Until very recently, there was a certain consensus on the definition of marketing as a set of techniques and studies aimed at promoting the commercialization of a product or service. However, the emergence of the Internet over the past two decades, and specifically the consolidation of e-commerce during the pandemic, they have given this discipline a much more strategic take-off and closer to the heart of companies.
This is how growth marketing took shape, an evolving concept from traditional marketing. It is a precision approach, based on scientific data, which makes it possible to measure and optimize in a very agile way all of the communication processes of brands, as well as the purchasing behavior of customers and prospects.
Among other important contributions, growth marketing solved an old concern: how to measure the return on investment of marketing strategies? Today, we can see the consumer’s lifecycle through their data footprint and know their click journey in detail.
Like a Trojan horse, growth marketing is silently branching out into all the sales processes of brands across their multiple digital platforms (websites, social networks, online stores, etc.). Current marketing provides very useful tools to measure investment and its return in real time, at all stages of campaigns: segmented advertising strategies, SEO and SEM positioning, audience measurement on social networks and websites, among others. .
The Importance of Precision Tools in Campaigns
According to IDC, an IT consulting firm, 65% of global GDP will be digitized by 2022 and the rate of business investment in its digital strategies will increase annually by 15.5% to reach $6.8 trillion in 2023. The data reveals the importance of applying precision tools in promotional and sales campaigns.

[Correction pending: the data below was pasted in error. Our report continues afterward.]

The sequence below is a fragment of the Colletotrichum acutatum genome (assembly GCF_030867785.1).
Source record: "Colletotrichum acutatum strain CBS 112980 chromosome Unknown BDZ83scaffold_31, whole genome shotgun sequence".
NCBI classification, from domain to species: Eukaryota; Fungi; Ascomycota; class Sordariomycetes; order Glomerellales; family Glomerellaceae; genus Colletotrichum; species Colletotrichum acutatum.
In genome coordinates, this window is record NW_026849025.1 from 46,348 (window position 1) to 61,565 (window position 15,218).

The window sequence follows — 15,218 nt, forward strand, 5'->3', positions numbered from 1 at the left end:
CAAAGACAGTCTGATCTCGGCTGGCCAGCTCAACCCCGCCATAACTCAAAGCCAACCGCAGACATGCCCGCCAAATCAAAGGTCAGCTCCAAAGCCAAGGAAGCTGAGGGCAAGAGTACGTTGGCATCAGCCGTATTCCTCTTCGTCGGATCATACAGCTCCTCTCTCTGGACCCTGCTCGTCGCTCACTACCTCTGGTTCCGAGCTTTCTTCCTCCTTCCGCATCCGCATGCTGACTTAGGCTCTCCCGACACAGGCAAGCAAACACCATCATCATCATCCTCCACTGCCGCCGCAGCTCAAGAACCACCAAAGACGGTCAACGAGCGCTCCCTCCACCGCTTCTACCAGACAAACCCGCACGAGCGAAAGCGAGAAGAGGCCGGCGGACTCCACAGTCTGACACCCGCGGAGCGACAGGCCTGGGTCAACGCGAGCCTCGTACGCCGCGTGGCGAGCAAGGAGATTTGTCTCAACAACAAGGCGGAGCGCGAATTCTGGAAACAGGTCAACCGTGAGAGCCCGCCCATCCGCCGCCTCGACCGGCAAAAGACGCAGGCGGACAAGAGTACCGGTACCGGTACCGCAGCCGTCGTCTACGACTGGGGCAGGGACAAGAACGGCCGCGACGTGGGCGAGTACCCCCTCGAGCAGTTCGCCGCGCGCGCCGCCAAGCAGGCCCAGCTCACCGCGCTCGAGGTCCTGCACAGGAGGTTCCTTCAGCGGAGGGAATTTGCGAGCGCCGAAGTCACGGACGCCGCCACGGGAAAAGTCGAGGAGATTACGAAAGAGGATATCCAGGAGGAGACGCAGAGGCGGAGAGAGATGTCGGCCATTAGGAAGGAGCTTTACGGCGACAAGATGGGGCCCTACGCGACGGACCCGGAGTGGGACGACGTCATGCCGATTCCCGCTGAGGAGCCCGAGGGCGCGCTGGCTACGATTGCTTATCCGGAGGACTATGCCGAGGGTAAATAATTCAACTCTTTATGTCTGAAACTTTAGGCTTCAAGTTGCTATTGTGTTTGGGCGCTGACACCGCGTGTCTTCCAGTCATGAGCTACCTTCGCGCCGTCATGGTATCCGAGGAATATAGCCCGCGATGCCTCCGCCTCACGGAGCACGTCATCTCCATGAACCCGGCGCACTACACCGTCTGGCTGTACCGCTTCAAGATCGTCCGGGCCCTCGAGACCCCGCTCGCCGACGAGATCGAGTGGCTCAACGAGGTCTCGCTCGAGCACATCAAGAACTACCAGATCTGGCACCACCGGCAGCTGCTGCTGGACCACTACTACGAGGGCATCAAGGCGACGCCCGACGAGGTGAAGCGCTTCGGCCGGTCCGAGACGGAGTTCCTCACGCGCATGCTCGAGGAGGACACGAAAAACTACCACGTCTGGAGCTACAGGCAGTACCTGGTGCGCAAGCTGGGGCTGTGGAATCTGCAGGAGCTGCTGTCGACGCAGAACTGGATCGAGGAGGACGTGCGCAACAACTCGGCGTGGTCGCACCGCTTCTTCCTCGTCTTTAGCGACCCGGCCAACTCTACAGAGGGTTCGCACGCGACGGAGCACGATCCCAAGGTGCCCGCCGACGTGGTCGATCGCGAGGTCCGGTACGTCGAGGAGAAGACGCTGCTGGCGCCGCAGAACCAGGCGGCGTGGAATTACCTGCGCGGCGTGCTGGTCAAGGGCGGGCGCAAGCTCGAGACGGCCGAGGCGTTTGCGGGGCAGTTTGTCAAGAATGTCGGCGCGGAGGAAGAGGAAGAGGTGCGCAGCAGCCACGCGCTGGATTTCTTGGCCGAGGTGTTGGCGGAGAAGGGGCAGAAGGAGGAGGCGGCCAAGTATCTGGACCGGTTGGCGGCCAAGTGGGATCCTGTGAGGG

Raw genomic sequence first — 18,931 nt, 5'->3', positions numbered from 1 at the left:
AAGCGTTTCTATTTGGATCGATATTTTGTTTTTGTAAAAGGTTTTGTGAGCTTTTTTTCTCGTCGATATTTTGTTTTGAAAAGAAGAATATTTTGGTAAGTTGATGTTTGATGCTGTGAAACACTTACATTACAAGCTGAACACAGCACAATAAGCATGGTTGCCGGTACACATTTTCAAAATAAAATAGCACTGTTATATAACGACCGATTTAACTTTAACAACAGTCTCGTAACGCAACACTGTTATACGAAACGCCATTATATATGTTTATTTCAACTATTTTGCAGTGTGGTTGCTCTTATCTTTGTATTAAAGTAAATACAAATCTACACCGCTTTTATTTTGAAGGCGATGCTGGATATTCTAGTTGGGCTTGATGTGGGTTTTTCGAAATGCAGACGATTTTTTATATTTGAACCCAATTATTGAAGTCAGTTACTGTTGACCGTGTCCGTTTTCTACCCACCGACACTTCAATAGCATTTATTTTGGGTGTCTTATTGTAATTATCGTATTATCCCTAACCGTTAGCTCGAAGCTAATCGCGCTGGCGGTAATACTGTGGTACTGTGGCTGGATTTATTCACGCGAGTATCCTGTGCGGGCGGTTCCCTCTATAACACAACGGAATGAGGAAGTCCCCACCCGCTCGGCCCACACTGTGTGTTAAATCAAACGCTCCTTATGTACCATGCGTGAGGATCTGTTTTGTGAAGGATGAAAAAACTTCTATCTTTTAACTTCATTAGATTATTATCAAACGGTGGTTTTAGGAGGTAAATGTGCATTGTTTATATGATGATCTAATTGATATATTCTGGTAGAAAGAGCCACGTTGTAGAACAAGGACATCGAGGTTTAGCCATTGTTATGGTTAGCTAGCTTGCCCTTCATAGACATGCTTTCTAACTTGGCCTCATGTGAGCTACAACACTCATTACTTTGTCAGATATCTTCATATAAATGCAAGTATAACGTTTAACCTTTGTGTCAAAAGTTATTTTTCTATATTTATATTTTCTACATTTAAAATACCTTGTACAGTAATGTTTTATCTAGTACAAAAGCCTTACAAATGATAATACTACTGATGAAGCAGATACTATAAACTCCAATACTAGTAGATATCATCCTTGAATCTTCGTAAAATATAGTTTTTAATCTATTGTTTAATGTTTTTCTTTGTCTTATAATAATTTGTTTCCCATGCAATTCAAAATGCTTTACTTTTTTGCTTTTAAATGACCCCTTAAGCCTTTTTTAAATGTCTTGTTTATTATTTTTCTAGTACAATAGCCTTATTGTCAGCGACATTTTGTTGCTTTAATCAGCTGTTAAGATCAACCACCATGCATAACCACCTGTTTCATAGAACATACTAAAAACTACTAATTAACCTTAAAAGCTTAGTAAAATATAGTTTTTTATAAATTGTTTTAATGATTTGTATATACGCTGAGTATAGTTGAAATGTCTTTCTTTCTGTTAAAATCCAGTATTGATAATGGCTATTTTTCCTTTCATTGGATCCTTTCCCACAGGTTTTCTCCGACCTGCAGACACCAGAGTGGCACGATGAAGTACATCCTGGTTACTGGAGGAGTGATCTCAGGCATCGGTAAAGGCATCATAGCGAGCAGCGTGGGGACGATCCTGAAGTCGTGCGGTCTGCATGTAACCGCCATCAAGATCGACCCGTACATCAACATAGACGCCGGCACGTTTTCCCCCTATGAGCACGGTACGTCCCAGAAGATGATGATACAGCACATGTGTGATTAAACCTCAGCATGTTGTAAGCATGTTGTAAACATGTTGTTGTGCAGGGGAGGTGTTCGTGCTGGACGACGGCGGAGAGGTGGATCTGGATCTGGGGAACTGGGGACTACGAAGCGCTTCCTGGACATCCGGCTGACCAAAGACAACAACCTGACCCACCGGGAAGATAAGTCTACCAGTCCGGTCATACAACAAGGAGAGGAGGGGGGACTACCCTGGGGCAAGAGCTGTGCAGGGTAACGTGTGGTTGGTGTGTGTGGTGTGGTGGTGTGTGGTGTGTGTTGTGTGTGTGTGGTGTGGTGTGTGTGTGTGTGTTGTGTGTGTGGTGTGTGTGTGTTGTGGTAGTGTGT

On another side, I like to think of growth marketing as a discipline that will bridge the online and offline worlds.. This line is becoming more and more blurred, and there are already mechanisms that integrate the two worlds, correlate them and make them work in a complementary way, with very precise measures (importing offline conversions to optimize online campaigns, for example). I believe that one of the great challenges of marketing is to understand the characteristics of the two ecosystems, and to use their opportunities in a coherent way so that the user has the feeling of living the same experience.
In this context, the new business model of growth marketing is here to stay and those who fail to implement it will lose ground to their competitors, in a digital tide characterized by a huge supply that competes for the attention of consumers. dispersed users. Adapt or die, that seems to be the dilemma.
Marketers are probably facing an unprecedented era. These times require us to be flexible in the face of challenges. And at the same time, we must be a trusted answer for those who bet on strategic marketing and want to evolve with it, no longer as a peripheral business need, but as a central bet for the survival of the organization.
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